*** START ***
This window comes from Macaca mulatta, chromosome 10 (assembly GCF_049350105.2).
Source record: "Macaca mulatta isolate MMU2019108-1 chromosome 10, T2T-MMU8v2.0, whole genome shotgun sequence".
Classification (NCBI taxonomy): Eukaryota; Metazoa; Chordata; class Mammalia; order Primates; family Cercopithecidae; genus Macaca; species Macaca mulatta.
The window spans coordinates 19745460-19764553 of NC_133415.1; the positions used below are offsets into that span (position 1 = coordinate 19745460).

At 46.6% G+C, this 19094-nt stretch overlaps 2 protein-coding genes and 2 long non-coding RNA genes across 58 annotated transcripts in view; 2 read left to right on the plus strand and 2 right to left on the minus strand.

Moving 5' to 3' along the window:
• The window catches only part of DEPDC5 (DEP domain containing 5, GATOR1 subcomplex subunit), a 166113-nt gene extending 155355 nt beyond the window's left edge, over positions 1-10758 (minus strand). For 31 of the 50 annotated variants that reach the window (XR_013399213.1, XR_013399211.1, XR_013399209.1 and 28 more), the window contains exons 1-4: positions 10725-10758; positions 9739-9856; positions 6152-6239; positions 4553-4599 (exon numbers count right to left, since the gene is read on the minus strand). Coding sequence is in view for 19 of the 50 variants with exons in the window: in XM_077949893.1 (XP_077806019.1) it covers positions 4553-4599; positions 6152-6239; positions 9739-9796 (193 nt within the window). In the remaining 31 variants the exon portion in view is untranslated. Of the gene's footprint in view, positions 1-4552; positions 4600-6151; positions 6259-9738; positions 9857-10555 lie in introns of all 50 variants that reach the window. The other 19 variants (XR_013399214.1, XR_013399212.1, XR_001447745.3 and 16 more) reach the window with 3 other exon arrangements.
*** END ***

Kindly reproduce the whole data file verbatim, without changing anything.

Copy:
This window comes from Macaca mulatta, chromosome 10 (assembly GCF_049350105.2).
Source record: "Macaca mulatta isolate MMU2019108-1 chromosome 10, T2T-MMU8v2.0, whole genome shotgun sequence".
Classification (NCBI taxonomy): Eukaryota; Metazoa; Chordata; class Mammalia; order Primates; family Cercopithecidae; genus Macaca; species Macaca mulatta.
The window spans coordinates 19745460-19764553 of NC_133415.1; the positions used below are offsets into that span (position 1 = coordinate 19745460).

At 46.6% G+C, this 19094-nt stretch overlaps 2 protein-coding genes and 2 long non-coding RNA genes across 58 annotated transcripts in view; 2 read left to right on the plus strand and 2 right to left on the minus strand.

Moving 5' to 3' along the window:
• The window catches only part of DEPDC5 (DEP domain containing 5, GATOR1 subcomplex subunit), a 166113-nt gene extending 155355 nt beyond the window's left edge, over positions 1-10758 (minus strand). For 31 of the 50 annotated variants that reach the window (XR_013399213.1, XR_013399211.1, XR_013399209.1 and 28 more), the window contains exons 1-4: positions 10725-10758; positions 9739-9856; positions 6152-6239; positions 4553-4599 (exon numbers count right to left, since the gene is read on the minus strand). Coding sequence is in view for 19 of the 50 variants with exons in the window: in XM_077949893.1 (XP_077806019.1) it covers positions 4553-4599; positions 6152-6239; positions 9739-9796 (193 nt within the window). In the remaining 31 variants the exon portion in view is untranslated. Of the gene's footprint in view, positions 1-4552; positions 4600-6151; positions 6259-9738; positions 9857-10555 lie in introns of all 50 variants that reach the window. The other 19 variants (XR_013399214.1, XR_013399212.1, XR_001447745.3 and 16 more) reach the window with 3 other exon arrangements.